Emo, Curious, and Well-Traveled; or Ed Droste Is My Kind of Person
You could call Ed Droste a bonvivant and you wouldn’t be wrong. He loves to travel, to make and listen to music, to cook and eat, to swim in the ocean, and to hike – all telltale passions of a human who knows how to live well. You could also call Ed a magically essential songwriter and musician. His band, Grizzly Bear, has become well loved all around the world. I feel like his music works so well and connects with so many people because it honestly expresses what’s inside him – love, kindness, curiosity, passion, and a desire to explore, meeting new people and enriching his journey with new experiences and new points of view.
I’ve seen Grizzly Bear perform a few times – once in a beautiful wooden church on the Upper West side of Manhattan and once at the Bowery Ballroom, where the band played a totally poignant cover of the Gerry Goffman and Carol King’s song, “He Hit Me (And It Felt Like a Kiss).” Both shows conjured up a feeling akin to spiritual, and it didn’t have anything to do with the church setting, nor the fact that most of the audience was stoned. The audience during these shows was truly riveted. And seemingly in love. But it felt like a twoway street, this affection, and maybe that’s the secret.
Though Grizzly Bear and their ethereal performances are firmly in the Brooklyn style, Ed and his husband Chad have recently changed things up in their lives – relocating from life in New York to sunny Los Angeles, seeking out the light and space, and a change of scenery, that feeds their creativity and way of living. Change is, after all, the only constant, so why not embrace it?
Where did you move to in LA and why?
I moved to the Los Feliz/Silverlake area. I moved because I’m from Boston originally and spent the last 15 years in NYC in small apartments and was just tired of it. I wanted space and sun. I realized the older I got, that weather actually really affected my mood and it’s been the best decision I’ve ever made. I don’t need to party every night, nor do I want to anymore. NYC was perfect for my 20s and I made some of the best friends ever in the world in NYC, but I’m not the same as I was then. I don’t care about going to fashion shows or gallery openings (they happen here too but seem less daily). I also know I’ll always be in NYC once every few months so there’s basically nothing to miss. The sweltering summers? The freezing winters? NYC gets about three weeks of good weather a year. One and a half weeks in May, the other one and a half in September. I’ll visit during those weeks and that’ll do me just fine! Ha ha. I love being so close to Palm Springs, Big Sur, Big Bear, et cetera, plus, there are just countless hiking trails in the city here – you don’t have that in NYC. You drive for ages and you get to a polluted public beach. Just wasn’t what I wanted anymore. I will always think it’s the best city in the world, but it no longer makes sense for me. I never realized how much I was effected by SAD [Seasonal Affect Disorder], but after having moved I’m a much less anxious, healthier, and happier person that tends to rise and fall with the sun which is almost the opposite of my life in NYC.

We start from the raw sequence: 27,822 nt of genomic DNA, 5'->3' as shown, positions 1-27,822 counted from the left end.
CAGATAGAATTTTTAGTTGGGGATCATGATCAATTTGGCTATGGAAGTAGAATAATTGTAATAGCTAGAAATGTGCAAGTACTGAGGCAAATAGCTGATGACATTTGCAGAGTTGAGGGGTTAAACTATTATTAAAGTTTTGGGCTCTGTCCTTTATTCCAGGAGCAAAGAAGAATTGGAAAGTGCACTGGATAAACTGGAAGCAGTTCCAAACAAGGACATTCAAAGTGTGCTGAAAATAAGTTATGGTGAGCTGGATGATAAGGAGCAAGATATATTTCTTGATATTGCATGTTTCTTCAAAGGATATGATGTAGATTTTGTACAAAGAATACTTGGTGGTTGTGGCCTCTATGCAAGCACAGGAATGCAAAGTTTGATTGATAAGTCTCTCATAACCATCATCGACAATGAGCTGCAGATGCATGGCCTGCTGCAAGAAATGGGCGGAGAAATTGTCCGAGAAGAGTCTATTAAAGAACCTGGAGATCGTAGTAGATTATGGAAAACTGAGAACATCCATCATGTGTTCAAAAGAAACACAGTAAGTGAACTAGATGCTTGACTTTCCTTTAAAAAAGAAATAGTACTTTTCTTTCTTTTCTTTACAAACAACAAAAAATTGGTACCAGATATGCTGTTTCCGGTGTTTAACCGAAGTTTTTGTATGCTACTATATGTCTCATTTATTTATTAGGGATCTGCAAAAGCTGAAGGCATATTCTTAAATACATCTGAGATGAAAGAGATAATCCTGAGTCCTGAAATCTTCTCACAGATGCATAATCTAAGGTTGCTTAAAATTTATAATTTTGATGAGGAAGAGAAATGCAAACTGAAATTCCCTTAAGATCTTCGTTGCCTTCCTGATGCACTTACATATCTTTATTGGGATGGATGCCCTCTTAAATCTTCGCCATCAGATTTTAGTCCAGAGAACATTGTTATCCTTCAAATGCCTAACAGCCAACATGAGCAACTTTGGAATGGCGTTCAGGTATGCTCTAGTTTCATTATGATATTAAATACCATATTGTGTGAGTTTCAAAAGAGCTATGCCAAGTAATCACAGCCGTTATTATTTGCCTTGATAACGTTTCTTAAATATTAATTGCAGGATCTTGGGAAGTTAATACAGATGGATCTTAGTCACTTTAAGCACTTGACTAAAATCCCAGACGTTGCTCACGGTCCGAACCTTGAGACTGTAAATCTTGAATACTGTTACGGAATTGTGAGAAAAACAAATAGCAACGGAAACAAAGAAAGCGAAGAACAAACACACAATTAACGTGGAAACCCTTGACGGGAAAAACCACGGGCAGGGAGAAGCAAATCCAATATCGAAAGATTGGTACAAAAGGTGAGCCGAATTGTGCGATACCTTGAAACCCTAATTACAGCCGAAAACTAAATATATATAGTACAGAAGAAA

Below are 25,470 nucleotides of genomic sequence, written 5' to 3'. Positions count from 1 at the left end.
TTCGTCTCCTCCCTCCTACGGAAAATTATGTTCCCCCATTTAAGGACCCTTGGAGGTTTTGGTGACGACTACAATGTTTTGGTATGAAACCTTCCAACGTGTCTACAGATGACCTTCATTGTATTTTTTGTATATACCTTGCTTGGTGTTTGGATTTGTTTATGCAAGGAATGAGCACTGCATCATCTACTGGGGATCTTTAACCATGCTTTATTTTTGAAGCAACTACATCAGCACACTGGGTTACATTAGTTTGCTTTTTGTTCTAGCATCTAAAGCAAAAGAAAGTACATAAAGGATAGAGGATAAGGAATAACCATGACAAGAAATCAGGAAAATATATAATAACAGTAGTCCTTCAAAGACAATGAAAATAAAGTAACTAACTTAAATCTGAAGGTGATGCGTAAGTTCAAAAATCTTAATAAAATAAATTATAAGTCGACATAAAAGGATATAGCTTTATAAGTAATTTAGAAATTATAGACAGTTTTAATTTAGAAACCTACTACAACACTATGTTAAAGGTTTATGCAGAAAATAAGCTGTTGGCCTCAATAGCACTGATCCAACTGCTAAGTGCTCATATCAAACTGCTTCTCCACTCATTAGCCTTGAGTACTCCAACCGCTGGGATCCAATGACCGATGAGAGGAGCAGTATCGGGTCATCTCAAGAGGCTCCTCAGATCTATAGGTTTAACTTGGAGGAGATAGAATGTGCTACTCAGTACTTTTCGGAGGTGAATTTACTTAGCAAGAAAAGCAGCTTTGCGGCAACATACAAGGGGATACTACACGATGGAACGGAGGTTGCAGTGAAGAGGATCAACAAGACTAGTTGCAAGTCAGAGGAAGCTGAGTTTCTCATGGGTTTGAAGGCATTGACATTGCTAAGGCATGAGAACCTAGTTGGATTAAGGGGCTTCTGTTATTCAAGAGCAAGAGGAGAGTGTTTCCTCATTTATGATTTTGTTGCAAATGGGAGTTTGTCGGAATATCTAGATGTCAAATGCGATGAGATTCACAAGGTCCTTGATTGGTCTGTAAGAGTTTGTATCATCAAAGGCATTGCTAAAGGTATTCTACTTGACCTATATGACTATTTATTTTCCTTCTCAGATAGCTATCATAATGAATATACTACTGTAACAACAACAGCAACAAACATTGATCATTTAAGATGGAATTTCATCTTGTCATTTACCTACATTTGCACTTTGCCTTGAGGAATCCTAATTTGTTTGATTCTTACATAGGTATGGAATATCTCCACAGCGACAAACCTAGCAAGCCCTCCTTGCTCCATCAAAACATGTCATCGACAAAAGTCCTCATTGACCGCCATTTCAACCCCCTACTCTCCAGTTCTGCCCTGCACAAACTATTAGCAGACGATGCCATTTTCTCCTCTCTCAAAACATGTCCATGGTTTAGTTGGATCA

You’re in a long term relationship with Chad McPhail, who was interviewed for our first issue. Tell me your thoughts on relationships, and what makes yours work for you and Chad.
I think there are many challenges being in a long term relationship, married or not. Gay or straight. I think you have to find things that make it work for you. Whether that be redefining what many see as a “traditional” relationship, or having space apart with touring, etc. There are a myriad of factors that are keeping us together, first and foremost love, but we definitely have done all sorts of things to keep the relationship fresh. I love being an open person, and would totally delve into details with you over a beer, but I don’t really feel the need to broadcast them in a public outlet. I think most of all being open to the fact that a relationship is ALWAYS changing, and being as adaptable and loving and understanding as possible, it one of the main keys to success. At least for us.